Environmental Protection:

DOD Management Issues Related to Chaff

NSIAD-98-219: Published: Sep 22, 1998. Publicly Released: Oct 2, 1998.

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Pursuant to a congressional request, GAO reviewed the Department of Defense's (DOD) use of chaff and its long-term effects on the environment, focusing on: (1) the extent and locations of chaff use; (2) its reported known and potential effects; and (3) the initiatives being taken or considered to address chaff's unintended effects.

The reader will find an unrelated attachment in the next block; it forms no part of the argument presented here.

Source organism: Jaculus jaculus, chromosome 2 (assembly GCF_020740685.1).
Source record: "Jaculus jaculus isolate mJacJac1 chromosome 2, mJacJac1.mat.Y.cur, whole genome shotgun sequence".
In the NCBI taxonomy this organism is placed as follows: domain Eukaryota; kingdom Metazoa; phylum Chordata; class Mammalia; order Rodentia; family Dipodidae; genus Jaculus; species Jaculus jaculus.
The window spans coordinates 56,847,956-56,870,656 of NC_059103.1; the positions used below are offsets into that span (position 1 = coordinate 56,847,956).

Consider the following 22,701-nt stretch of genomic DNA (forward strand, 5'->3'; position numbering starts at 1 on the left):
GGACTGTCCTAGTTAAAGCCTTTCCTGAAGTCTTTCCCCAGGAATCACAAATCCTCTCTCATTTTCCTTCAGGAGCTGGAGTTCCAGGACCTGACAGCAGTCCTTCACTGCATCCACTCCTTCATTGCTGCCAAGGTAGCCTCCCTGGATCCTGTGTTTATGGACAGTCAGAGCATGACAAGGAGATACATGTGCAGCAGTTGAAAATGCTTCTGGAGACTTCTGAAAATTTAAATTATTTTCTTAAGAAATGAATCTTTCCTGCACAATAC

GAO noted that: (1) chaff is used worldwide in conjunction with military training, testing, and other assigned missions; (2) in fiscal year (FY) 1997, the Air Force reported using about 1.8 million bundles worldwide, Navy and Marine Corps aircraft used more than 354,000 bundles and 593 rolls, and Navy combat ships used about 10,000 large bundles; (3) DOD records indicate that FY 1998 inventories include more than 37 million bundles and more than 141,000 rolls of chaff; (4) the Air Force holds about 77 percent of the bundles, while the Navy and Marine Corps hold all the rolls; (5) the Army has some mission needs but possesses and uses little chaff in peacetime training or testing; (6) while DOD components report that chaff is an effective means of defense for aircraft, ships, and related weapons systems, DOD and other agencies have identified some unintended and potential side effects of chaff; (7) chaff can affect safety by interfering with air traffic control radar; (8) chaff can also affect weather radar observations and the operation of friendly radar systems, especially when vehicles stir up chaff that has settled on the ground; (9) the services have a number of ongoing initiatives to address concerns about the unintended and potential effects of chaff; (10) for example, DOD has entered into or is negotiating agreements with other federal agencies to address issues related to commercial air safety, weather forecasting, and environmental impacts on public lands; (11) also, the Navy has started a program to develop degradable chaff that is estimated to cost about 40 percent more than the current chaff; (12) while intended as beneficial, the Navy has not yet defined the operational and environmental benefits that could result from this program; (13) notwithstanding DOD's actions, some concerns continue to be raised by the public and federal agencies about the potentially harmful or undesirable effects of chaff on the environment; (14) also, some of DOD's studies cite additional areas where questions have been raised about the unintended effects of chaff; (15) DOD has not systematically followed up on these questions or on the recommendations of these reports to determine whether they merit additional review; and (16) DOD continues to retain lead-based chaff in its inventory even though this type of chaff has not been manufactured since 1987 and is reportedly no longer in use.